DAY 1 – Monday 2 May – 15:30-17:00
SwissTech | Room 1C | Level Garden
Jacobo Quintanilla – @jqg
Send @jqg your questions for the panel and follow the conversation on Twitter using #T4D2016 and #commisaid
Today, with more mobiles phones than people in the world, how are local communities having a say in the relief of their own countries? How are humanitarian organizations currently engaging with, and being held to account by, communities? And, very critically, can technology create a false sense of engagement and accountability? Eighteen months of research on the Philippines post-cyclone Haiyan relief efforts seems to suggest so as aid agencies failed to make substantive corrections based on people’s feedback.
Complex emergencies, however, from Yemen to Ukraine to the Central African Republic, raise specific challenges: insecurity and limited physical access, restoring disrupted energy and telecommunications infrastructure, communities’ limited access and skills to use technologies, data protection and the ever-presence of rumors, misinformation, and propaganda are the norm.
Delivering assistance and assessing its reach and effectiveness is increasingly becoming more challenging for humanitarian organisations. Collecting data and engaging with communities can also make local populations and aid agencies susceptible to digital surveillance and data breaches. How can the humanitarian sector be better prepared to “Do No (digital) Harm”? And looking ahead, how is the global communications landscape going to change over the next five years and where does that leave the aid world?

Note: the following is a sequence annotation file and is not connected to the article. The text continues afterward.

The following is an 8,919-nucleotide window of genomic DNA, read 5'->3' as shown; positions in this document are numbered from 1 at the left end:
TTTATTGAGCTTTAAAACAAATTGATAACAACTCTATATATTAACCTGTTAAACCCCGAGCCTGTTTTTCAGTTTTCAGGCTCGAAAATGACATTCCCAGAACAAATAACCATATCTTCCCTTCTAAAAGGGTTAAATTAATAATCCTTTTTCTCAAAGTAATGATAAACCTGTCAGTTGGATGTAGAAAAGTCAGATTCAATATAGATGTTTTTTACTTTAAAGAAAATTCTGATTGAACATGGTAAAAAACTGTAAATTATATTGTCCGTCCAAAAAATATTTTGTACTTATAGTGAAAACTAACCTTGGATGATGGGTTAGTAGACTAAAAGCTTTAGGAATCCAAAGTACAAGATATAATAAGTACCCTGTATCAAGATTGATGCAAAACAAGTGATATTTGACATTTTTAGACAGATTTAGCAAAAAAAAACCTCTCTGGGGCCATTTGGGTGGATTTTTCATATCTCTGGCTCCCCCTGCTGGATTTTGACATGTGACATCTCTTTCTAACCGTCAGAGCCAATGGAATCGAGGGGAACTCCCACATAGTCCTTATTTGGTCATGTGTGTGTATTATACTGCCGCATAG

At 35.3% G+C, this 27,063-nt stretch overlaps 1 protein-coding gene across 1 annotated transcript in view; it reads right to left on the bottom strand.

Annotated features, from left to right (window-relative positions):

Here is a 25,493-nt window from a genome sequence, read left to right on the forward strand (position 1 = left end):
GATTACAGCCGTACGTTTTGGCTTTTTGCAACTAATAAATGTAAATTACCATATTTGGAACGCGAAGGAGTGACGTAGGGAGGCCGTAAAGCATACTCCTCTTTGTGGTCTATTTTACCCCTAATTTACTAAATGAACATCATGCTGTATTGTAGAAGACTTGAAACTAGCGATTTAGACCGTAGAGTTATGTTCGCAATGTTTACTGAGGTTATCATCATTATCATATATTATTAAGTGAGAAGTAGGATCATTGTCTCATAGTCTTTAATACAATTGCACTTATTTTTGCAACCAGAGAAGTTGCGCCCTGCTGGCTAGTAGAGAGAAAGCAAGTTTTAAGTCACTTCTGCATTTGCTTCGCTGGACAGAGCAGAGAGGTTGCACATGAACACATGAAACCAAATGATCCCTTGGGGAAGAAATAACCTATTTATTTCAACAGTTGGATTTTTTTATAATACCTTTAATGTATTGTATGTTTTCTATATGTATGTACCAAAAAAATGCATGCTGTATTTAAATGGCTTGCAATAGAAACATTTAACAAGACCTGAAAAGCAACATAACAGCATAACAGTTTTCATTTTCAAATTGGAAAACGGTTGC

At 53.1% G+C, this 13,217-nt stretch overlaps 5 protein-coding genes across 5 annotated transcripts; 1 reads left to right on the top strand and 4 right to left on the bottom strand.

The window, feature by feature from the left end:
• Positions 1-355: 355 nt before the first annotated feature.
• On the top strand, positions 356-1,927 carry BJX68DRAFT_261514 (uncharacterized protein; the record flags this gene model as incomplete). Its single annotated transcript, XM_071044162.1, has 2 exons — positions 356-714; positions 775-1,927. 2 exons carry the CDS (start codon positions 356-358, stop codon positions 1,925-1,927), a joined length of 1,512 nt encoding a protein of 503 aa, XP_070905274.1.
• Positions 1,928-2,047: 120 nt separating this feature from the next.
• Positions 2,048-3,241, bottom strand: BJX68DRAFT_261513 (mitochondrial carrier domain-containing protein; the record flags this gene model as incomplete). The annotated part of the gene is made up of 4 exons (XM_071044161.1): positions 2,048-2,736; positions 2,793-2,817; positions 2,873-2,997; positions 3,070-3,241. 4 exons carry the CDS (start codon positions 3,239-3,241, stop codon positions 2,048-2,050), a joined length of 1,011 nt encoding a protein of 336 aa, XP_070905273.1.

This panel will discuss these and other critical issues, and will highlight concrete initiatives, obstacles and (missed) opportunities for partnerships in the 21st century.
- Katie Drew, Emergency Lab Manager, UNHCR Innovation, @KatieDrew2000
- Amy Rhoades, Community Engagement Programme Manager, IOM, @iomcwc
- Rahel Dette, Research Associate, Global Public Policy Institute (GPPi), @raheldette
- Jonathan Corpus Ong, Lecturer Media and Communication, University of Leicester, @jonathan_c_ong
- Jennie Phillips, Doctoral Fellow with the Citizen Lab, University of Toronto, @drchangelove
- Ethics, Innovation and Information Ecosystems
- Complex Emergencies 2.0: Dumb Phones, Smart People and the Art of Humanitarian Communications
- Challenges for Humanitarian Technologies in Insecure Environments
- Appealing to Agencies in Only 140 Characters?
- Guidance for Developing a Local Digital Response Network (DRN)